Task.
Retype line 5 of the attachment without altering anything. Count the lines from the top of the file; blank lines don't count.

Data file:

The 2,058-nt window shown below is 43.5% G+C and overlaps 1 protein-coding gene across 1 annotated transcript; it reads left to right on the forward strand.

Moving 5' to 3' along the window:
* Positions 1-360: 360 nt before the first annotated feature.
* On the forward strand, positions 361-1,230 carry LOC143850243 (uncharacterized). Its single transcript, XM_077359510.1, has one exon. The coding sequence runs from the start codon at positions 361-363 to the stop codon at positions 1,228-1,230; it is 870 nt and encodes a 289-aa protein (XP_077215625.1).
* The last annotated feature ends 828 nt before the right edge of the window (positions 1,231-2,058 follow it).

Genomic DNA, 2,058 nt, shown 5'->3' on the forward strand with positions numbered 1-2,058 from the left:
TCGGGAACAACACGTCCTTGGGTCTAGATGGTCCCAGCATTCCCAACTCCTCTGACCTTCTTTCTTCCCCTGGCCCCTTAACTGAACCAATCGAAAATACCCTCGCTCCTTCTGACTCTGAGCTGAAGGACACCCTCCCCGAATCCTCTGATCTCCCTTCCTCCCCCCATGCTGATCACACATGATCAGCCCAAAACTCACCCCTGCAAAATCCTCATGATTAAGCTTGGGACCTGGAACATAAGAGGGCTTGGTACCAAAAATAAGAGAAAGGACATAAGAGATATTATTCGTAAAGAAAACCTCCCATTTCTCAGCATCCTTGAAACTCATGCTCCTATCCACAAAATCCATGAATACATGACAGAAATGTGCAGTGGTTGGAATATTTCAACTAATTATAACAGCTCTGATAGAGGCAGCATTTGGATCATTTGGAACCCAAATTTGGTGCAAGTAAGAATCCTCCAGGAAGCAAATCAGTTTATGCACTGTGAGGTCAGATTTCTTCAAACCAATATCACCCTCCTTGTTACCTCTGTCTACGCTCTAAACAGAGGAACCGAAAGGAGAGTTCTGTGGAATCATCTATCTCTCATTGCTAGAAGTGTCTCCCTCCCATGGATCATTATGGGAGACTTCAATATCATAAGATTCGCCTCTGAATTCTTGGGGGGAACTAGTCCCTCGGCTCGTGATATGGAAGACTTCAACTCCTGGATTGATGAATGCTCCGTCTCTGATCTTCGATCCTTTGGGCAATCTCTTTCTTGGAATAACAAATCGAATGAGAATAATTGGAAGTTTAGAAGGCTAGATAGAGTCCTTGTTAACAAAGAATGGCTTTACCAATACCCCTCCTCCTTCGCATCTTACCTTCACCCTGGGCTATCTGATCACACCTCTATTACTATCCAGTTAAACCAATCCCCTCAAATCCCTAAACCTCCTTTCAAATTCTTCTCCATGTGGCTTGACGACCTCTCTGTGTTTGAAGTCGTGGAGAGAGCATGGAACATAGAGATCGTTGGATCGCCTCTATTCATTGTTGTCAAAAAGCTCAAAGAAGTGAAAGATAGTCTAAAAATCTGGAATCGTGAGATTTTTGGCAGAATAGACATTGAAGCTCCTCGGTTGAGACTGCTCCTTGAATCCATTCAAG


* The last annotated feature ends 828 nt before the right edge of the window (positions 1,231-2,058 follow it).